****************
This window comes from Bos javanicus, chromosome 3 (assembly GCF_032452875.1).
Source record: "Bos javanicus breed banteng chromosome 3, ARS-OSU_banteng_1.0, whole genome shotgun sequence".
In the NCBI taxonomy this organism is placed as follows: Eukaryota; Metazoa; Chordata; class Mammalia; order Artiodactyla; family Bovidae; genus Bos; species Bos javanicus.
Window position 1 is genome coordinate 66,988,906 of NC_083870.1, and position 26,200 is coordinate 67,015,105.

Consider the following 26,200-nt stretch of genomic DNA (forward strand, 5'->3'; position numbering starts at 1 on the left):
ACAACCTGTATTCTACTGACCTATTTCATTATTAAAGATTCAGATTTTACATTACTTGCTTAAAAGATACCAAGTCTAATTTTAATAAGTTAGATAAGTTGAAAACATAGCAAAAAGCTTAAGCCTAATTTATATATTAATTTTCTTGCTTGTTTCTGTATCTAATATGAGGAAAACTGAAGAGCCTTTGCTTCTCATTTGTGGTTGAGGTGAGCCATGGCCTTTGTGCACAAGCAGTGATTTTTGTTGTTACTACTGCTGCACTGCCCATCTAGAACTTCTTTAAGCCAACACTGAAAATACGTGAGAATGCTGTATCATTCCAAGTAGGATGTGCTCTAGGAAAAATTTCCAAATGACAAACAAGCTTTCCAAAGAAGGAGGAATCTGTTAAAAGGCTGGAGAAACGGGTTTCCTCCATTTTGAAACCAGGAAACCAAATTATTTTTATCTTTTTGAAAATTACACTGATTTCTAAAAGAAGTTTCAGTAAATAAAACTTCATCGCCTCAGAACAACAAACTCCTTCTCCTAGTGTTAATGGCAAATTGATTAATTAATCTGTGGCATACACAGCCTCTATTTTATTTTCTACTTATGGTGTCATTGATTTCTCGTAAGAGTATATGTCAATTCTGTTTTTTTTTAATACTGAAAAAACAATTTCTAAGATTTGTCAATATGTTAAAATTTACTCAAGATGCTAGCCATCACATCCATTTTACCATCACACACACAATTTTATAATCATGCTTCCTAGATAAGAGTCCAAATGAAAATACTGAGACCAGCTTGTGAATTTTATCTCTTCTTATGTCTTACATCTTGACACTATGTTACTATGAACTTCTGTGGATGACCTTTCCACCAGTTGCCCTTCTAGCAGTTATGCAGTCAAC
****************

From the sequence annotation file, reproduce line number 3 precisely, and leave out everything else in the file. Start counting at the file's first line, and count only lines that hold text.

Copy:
In the NCBI taxonomy this organism is placed as follows: Eukaryota; Metazoa; Chordata; class Mammalia; order Artiodactyla; family Bovidae; genus Bos; species Bos javanicus.